Europe’s single currency is 21 this year and, in terms of its dollar value, you could say it has spent two decades going nowhere. Launched in January 1999 at $1.17, the euro is currently worth $1.1847. So those of a more optimistic frame of mind may claim this shows the founders of the currency pitched its worth against the US unit pretty much correctly.
Those founders include some barely remembered figures, such as European Commission president Jacques Santer, German Chancellor Gerhard Schroder, French President Jacques Chirac and the former Dutch finance minister Wim Duisenberg, who served as the first president of the European Central Bank.
Not plain sailing
All have left the stage, but the currency endures, much against the euro predictions over the years. Between the signing of the Maastricht Treaty in 1991 and the currency’s launch eight years later, there were those who insisted it would never happen.
Then there were claims it would fall apart as a result of the 2008 financial crisis, which would see the likes of Greece and Italy leave the eurozone and, possibly, the European Union itself. In the event, they did not, and the currency, initially serving just 10 countries, now circulates in 19 of them.
However, that the currency has survived and is close to its launch value does not mean the past 21 years have been plain sailing. Far from it. Just two years into the euro’s existence, it was hurtling downwards towards parity with the US currency, prompting some hilarity among commentators who recalled the boast in Brussels that the euro would allow the EU “to look the dollar in the eye”.
As finance ministers gathered in Prague for the annual meetings of the International Monetary Fund and World Bank in the autumn of 2000, the Group of Seven leading economies launched a rescue mission, intervening in currency markets to support the single currency. There were suggestions that this was throwing good money after bad, and that dollar parity was inevitable; it was not, proving once again that making a euro currency forecast can be a tricky business.
The question now, as the currency heads towards its 22nd year, is whether the euro rate will go up. What is the euro forecast for the next 6 months? To work that out, it may help to look at where its dollar value has been during the past 12 months, given that dollar/euro is easily the most important currency pair in the world.
A short answer would be that it has enjoyed a steadily rising euro rate trend. One year ago, on October 23, 2019, the euro was worth $1.1131. Its low point for the period was seen on March 19, at $1.0656, and its 12-monthly high was much more recent, at $1.1937 on August 31.
Inconclusive election would hit the dollar
The main influences on its dollar performance during this time have been concerns that the US central bank, the Federal Reserve, is prepared to pump more liquidity into the American economy to kick-start its recovery in the wake of the coronavirus crisis. All things being equal, the more dollars there are in circulation, the less they are worth.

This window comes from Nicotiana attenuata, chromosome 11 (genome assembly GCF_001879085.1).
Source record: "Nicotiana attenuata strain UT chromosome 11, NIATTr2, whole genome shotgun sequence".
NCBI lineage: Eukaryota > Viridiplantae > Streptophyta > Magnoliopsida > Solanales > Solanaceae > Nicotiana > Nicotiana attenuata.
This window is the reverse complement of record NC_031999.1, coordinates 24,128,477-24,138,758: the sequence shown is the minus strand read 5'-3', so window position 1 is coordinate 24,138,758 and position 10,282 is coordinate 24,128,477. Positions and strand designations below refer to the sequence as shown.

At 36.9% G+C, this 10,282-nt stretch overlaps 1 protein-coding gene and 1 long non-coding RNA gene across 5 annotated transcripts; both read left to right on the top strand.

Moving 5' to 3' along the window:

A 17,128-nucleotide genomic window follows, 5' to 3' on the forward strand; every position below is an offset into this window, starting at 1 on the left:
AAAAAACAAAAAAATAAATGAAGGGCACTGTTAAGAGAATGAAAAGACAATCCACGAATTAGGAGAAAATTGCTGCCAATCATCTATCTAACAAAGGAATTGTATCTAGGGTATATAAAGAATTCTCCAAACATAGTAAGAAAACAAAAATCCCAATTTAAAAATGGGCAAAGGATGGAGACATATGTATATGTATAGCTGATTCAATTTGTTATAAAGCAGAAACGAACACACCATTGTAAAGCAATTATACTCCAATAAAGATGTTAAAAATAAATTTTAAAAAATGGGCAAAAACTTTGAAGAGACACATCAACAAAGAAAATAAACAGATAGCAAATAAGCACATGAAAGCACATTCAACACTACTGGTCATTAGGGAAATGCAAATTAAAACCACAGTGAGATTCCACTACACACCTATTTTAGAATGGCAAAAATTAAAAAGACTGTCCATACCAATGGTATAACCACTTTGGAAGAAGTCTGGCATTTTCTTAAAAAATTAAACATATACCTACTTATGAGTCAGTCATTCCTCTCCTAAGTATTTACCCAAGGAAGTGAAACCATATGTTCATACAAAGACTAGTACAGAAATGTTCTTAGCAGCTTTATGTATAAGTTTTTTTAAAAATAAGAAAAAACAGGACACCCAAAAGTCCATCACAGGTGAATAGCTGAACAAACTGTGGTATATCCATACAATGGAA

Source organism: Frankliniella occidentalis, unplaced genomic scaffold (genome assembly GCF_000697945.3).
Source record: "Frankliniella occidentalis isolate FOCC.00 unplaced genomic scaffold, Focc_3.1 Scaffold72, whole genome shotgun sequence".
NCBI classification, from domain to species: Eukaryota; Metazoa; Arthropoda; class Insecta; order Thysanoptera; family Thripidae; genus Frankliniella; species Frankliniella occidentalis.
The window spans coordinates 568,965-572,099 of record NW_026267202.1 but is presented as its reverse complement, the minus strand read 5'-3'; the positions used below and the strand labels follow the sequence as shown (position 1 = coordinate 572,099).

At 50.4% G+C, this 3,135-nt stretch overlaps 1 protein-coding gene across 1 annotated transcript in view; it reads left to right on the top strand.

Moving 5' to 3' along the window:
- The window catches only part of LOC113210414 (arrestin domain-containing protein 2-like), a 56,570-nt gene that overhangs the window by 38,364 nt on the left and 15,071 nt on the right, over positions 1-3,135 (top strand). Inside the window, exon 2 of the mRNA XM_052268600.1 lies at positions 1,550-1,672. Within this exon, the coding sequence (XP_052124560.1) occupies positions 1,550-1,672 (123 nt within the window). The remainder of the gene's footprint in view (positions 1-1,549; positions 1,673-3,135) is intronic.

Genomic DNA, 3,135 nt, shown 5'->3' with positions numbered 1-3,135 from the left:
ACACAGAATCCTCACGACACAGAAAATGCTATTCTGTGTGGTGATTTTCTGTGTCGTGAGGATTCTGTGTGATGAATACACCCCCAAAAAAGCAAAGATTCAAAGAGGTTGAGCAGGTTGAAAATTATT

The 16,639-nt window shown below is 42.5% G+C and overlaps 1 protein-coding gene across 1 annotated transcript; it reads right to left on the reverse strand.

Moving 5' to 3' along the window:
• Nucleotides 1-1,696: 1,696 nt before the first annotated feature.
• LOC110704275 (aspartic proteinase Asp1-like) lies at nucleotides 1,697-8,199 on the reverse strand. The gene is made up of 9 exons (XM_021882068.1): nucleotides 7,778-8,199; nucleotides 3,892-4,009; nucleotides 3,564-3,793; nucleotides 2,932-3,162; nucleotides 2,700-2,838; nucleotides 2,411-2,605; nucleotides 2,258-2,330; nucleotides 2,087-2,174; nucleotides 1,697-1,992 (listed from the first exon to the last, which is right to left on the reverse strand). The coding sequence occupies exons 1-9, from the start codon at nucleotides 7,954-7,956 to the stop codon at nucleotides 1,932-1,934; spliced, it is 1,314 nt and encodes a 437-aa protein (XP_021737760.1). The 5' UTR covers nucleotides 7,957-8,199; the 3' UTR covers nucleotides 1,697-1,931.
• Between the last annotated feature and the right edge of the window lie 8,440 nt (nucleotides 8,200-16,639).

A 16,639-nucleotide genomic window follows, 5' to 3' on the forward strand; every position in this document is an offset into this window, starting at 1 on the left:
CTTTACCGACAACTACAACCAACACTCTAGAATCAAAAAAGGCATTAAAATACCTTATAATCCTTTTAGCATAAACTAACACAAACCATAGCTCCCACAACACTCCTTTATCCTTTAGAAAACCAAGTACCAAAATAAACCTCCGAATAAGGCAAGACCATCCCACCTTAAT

Subsidiary factors weakening the dollar against the euro have included social unrest in US cities and suggestions that President Donald Trump may not accept the result of November’s presidential election if he fails to be returned to office. This last issue is key to any kind of euro forecast for the next 6 months. A convincing victory for either Mr Trump or his Democratic Party challenger Joe Biden would steady the dollar and make less likely any further gains for the euro, while an inconclusive result, possibly resulting in lawsuits and constitutional deadlock, would propel further funds into the single currency.
However, while eurozone politics may lack some of the drama of the US variety, it is not quite as set and stable as is sometimes assumed. Germany’s Chancellor Angela Merkel is on her way out ahead of federal elections between August and October next year, depriving the continent of someone who has been a major source of stability. Her French counterpart Emmanuel Macron does not have to face the voters until 2022, but local elections in June this year delivered a painful setback to Monsieur le Président. Perhaps it is just as well that Italy, the EU’s third member of the G7, does not go to the polls until 2023.
Troubles for Mr Macron, the foremost advocate of more fiscal union in the eurozone, could slow progress towards debt-sharing and more financial transfers from richer to less well-off countries, especially if the new German Chancellor proves to be a fiscal conservative.
Big debts in settlement system
This, in turn, could put the spotlight back on the particular challenges facing those charged with administering one currency for 19 different countries, a problem that does not trouble the Fed in Washington. It may also prompt closer investigation of how the ECB has bypassed the no bail-out clauses in the Maastricht Treaty by buying large amounts of bonds issued by weaker countries, effectively dressing up a fiscal measure as a branch of monetary policy.
Finally, the use of credit facilities by weaker economies through the ECB’s TARGET2 settlement system may come under closer investor scrutiny.
Making a euro fx forecast for the next six months involves dealing with these variables. But in the absence of widespread political instability in the wake of the US presidential election and the continued American economic recovery, it is hard to see much more upside for the euro against the dollar. This is especially so as an era in European politics is drawing to a close, not merely in relation to Germany but also with the final departure of the UK from the EU and political uncertainty in France.
It seems likely that the euro will continue to trade about current levels. In other words, close to where it started 21 years ago.
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